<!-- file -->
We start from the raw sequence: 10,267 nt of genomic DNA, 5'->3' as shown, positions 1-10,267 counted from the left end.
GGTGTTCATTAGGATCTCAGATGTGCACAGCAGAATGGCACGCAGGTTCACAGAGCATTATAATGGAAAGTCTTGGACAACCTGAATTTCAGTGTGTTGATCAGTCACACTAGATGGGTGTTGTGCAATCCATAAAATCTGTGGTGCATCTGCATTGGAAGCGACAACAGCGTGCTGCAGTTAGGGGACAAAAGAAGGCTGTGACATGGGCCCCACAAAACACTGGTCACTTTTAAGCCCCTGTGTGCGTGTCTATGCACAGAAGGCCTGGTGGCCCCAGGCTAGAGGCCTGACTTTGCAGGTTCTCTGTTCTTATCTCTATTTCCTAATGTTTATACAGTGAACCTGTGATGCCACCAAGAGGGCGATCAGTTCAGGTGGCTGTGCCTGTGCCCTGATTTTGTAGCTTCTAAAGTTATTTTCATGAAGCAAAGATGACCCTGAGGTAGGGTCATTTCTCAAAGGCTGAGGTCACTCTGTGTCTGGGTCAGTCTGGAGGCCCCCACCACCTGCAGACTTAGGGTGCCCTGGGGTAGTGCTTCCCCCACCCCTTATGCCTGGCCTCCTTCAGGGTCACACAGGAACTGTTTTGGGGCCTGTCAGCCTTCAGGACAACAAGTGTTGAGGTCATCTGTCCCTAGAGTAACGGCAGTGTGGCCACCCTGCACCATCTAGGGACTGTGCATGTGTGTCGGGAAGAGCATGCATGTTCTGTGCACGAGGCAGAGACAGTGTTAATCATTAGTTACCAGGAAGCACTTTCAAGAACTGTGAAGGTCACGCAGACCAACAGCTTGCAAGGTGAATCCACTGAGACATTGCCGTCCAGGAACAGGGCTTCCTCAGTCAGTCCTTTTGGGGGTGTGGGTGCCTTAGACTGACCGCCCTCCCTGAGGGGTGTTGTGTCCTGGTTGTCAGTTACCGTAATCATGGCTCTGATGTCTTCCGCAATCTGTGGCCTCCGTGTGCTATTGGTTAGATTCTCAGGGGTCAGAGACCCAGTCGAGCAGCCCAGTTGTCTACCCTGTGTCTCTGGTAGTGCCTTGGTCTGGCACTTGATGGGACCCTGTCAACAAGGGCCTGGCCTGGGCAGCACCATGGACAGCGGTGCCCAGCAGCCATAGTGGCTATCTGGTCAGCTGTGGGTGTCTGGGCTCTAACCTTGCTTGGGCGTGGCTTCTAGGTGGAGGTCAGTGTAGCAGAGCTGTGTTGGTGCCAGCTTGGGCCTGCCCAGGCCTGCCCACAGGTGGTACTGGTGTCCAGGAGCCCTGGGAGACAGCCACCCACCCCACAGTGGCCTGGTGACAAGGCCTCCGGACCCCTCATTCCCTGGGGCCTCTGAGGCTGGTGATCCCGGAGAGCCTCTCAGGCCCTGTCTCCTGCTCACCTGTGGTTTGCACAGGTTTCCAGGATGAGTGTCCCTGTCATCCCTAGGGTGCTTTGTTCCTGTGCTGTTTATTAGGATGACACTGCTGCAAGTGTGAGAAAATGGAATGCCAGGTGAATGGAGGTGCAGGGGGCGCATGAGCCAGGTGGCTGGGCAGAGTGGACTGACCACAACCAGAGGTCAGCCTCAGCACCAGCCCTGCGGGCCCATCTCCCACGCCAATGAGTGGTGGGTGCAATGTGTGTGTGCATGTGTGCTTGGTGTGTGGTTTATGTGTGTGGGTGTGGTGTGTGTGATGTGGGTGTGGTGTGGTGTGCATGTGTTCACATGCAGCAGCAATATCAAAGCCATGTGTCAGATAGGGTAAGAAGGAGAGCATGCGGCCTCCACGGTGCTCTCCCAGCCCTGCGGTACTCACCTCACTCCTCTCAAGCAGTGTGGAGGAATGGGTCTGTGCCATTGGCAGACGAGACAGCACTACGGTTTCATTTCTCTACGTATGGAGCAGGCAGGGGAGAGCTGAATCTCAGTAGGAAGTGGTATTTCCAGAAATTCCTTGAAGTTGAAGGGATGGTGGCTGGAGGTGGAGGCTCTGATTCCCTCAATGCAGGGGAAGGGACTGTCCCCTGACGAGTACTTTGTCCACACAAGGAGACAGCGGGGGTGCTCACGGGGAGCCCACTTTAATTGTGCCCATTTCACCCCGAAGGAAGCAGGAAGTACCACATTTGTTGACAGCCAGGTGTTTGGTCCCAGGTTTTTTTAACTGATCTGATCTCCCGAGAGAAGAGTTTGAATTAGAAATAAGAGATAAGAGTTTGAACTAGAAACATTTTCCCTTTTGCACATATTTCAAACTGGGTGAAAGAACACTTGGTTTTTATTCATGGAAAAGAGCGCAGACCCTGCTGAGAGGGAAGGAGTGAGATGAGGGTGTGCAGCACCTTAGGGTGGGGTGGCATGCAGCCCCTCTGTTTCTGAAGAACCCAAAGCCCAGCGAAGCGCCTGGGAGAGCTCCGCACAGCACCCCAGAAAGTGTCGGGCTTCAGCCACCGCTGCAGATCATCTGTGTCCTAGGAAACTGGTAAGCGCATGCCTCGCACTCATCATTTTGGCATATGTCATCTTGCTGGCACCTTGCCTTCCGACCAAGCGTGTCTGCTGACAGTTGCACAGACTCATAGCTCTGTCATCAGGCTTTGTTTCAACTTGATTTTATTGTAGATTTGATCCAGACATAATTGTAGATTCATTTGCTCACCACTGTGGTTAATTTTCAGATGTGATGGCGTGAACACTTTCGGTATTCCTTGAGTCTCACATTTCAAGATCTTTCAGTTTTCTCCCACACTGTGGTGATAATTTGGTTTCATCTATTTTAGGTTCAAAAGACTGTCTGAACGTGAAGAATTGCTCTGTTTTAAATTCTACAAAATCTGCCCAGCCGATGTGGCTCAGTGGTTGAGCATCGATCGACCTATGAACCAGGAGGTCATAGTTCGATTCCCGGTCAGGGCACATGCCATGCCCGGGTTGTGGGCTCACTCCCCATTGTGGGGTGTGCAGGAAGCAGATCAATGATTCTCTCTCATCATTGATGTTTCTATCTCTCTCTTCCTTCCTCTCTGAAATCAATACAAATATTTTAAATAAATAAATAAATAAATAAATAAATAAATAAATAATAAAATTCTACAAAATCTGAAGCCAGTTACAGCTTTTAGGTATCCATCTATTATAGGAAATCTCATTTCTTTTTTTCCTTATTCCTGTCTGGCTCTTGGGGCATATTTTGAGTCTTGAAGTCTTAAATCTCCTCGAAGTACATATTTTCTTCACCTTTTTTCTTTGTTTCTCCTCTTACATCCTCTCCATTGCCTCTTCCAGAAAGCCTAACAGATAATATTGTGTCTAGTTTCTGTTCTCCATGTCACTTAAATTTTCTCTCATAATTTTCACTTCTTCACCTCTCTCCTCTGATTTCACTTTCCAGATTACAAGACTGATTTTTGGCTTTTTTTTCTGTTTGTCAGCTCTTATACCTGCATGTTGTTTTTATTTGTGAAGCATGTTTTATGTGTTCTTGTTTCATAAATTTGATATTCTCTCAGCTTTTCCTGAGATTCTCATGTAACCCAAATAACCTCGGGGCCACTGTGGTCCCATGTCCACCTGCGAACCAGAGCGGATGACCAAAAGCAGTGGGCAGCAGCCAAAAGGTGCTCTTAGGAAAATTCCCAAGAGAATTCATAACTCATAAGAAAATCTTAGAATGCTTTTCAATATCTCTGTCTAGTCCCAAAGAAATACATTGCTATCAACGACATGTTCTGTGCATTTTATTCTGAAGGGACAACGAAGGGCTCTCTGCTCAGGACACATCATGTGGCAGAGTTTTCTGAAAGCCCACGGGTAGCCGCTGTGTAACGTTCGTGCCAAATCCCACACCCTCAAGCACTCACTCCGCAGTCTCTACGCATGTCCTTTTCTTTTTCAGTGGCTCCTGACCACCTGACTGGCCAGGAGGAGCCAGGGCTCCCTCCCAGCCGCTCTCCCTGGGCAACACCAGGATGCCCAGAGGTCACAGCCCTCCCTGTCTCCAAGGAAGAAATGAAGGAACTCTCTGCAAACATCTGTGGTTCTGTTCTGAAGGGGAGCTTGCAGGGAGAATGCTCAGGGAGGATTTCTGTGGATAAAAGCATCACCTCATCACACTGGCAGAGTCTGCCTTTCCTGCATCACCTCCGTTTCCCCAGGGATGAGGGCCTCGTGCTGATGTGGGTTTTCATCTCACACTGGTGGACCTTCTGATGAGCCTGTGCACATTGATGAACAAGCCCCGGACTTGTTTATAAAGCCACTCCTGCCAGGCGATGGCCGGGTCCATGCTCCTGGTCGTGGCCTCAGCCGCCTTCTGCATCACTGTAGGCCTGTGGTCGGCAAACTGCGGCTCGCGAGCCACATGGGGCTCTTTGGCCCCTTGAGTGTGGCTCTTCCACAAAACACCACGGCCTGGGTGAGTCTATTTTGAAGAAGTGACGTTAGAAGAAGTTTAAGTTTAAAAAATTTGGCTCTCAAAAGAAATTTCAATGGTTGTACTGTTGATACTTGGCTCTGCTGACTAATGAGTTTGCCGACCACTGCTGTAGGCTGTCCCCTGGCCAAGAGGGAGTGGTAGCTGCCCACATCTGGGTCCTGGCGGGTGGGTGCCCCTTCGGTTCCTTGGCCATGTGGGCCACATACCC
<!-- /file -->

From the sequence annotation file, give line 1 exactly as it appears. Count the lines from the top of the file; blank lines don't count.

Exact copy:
We start from the raw sequence: 10,267 nt of genomic DNA, 5'->3' as shown, positions 1-10,267 counted from the left end.